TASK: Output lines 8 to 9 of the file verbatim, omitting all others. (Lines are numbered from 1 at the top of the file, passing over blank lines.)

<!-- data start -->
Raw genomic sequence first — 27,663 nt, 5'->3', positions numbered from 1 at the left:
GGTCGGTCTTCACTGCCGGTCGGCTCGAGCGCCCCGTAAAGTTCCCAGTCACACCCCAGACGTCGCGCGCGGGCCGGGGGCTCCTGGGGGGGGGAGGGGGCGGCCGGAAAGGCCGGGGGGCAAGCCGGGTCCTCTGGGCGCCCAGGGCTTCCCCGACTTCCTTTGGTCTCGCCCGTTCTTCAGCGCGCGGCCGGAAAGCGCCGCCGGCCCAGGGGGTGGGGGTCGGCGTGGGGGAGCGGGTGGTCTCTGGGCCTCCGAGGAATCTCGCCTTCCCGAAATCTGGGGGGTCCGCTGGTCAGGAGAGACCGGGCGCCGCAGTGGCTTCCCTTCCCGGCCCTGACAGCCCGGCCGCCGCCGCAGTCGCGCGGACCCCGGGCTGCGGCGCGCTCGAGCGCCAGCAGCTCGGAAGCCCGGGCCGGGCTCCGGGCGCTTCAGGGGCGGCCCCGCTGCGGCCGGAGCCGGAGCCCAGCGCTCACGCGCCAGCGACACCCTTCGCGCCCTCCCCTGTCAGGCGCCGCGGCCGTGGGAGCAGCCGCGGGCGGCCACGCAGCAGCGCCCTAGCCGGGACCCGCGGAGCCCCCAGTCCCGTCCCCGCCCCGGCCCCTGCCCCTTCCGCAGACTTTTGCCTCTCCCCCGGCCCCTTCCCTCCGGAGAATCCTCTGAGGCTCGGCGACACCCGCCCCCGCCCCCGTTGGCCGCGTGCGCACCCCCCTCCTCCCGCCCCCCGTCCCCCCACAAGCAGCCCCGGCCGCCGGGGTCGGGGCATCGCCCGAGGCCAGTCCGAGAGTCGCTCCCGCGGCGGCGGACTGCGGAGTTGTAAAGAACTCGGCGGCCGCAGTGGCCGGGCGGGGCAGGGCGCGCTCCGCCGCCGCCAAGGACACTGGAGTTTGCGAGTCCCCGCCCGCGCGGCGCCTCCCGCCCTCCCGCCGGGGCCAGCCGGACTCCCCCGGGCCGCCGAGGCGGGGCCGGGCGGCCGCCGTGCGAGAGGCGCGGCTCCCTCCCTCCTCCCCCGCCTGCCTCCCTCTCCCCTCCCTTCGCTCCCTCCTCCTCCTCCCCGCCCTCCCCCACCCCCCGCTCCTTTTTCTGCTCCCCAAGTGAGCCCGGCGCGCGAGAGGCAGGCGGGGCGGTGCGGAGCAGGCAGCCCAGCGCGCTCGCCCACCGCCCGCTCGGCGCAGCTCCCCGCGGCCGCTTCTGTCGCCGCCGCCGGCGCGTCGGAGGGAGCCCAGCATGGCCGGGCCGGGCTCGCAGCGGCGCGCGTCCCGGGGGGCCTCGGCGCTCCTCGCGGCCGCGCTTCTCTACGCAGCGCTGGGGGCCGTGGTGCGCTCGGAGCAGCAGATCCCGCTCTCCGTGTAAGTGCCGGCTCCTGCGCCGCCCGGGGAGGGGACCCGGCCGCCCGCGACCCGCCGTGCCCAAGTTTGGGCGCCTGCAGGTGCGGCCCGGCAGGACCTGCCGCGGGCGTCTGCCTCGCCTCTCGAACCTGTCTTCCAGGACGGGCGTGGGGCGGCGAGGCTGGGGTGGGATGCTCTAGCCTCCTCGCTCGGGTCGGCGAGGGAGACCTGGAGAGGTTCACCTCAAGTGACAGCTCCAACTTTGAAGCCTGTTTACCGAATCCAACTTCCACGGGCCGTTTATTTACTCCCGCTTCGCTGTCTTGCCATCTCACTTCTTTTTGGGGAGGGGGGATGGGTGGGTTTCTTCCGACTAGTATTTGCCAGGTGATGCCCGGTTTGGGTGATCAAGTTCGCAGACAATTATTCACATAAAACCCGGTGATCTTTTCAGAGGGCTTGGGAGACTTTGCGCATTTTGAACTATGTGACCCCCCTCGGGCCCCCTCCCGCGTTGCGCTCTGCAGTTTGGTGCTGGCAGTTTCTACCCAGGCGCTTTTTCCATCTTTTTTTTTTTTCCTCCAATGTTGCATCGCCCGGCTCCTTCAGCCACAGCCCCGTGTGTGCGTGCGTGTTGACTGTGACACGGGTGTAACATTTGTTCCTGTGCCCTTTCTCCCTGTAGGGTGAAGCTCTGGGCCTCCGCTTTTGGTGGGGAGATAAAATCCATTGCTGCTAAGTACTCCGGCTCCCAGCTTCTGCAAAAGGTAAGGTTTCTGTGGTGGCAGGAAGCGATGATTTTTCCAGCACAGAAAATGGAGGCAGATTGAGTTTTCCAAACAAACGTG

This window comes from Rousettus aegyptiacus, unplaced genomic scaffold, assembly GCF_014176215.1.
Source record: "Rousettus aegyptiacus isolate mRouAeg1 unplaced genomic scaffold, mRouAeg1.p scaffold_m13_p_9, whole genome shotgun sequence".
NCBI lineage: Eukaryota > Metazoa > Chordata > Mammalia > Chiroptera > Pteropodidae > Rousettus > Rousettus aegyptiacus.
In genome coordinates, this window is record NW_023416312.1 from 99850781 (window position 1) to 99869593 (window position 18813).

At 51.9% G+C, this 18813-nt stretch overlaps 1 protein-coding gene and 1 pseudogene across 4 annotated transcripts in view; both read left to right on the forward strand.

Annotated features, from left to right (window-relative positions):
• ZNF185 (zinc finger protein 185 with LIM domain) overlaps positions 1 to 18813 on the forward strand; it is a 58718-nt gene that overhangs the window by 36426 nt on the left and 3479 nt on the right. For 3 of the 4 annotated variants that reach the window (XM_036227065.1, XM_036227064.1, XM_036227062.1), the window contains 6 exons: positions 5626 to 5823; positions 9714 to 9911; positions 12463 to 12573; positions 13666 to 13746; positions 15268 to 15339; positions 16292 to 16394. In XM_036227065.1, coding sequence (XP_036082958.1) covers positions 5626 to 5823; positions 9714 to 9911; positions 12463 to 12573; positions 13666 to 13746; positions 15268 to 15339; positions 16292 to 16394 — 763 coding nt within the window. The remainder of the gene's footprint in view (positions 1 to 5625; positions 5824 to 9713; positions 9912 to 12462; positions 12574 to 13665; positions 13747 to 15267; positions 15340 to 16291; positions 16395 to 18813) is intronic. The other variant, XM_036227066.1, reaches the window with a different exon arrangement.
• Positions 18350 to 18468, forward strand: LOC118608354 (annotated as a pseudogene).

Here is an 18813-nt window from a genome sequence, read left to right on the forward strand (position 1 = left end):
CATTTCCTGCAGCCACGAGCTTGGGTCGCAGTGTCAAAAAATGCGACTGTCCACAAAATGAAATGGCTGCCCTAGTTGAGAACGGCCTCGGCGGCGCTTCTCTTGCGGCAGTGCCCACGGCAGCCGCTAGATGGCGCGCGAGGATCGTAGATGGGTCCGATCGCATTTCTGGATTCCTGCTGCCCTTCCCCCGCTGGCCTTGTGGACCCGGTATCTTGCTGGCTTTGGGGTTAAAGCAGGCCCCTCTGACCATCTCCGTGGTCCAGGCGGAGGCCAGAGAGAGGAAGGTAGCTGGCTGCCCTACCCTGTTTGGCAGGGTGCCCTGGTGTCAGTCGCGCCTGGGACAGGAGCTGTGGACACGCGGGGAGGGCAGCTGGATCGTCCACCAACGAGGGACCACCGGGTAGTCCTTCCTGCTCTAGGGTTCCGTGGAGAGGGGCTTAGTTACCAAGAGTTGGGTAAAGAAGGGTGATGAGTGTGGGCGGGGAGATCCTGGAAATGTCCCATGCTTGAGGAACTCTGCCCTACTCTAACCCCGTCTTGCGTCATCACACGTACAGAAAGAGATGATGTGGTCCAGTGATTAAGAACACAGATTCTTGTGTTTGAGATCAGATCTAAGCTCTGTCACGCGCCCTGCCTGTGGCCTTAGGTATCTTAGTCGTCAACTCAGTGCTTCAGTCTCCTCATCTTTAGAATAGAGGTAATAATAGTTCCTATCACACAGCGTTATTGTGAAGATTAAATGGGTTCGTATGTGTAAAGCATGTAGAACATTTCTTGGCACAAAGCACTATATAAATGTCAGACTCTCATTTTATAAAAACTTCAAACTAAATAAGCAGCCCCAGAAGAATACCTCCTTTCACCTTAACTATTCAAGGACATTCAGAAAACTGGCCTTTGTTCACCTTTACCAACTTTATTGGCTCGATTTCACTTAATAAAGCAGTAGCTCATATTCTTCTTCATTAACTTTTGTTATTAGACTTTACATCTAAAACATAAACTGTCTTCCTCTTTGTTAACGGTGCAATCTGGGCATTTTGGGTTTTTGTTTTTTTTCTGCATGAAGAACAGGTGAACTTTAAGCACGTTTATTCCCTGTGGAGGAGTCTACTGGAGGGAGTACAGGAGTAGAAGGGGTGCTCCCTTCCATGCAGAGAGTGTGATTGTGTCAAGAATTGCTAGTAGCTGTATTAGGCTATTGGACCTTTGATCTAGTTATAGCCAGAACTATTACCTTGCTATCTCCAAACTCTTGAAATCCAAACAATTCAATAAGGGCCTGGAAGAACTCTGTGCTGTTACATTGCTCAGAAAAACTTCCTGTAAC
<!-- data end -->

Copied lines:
Annotated features, from left to right (window-relative positions):
• ZNF185 (zinc finger protein 185 with LIM domain) overlaps positions 1 to 18813 on the forward strand; it is a 58718-nt gene that overhangs the window by 36426 nt on the left and 3479 nt on the right. For 3 of the 4 annotated variants that reach the window (XM_036227065.1, XM_036227064.1, XM_036227062.1), the window contains 6 exons: positions 5626 to 5823; positions 9714 to 9911; positions 12463 to 12573; positions 13666 to 13746; positions 15268 to 15339; positions 16292 to 16394. In XM_036227065.1, coding sequence (XP_036082958.1) covers positions 5626 to 5823; positions 9714 to 9911; positions 12463 to 12573; positions 13666 to 13746; positions 15268 to 15339; positions 16292 to 16394 — 763 coding nt within the window. The remainder of the gene's footprint in view (positions 1 to 5625; positions 5824 to 9713; positions 9912 to 12462; positions 12574 to 13665; positions 13747 to 15267; positions 15340 to 16291; positions 16395 to 18813) is intronic. The other variant, XM_036227066.1, reaches the window with a different exon arrangement.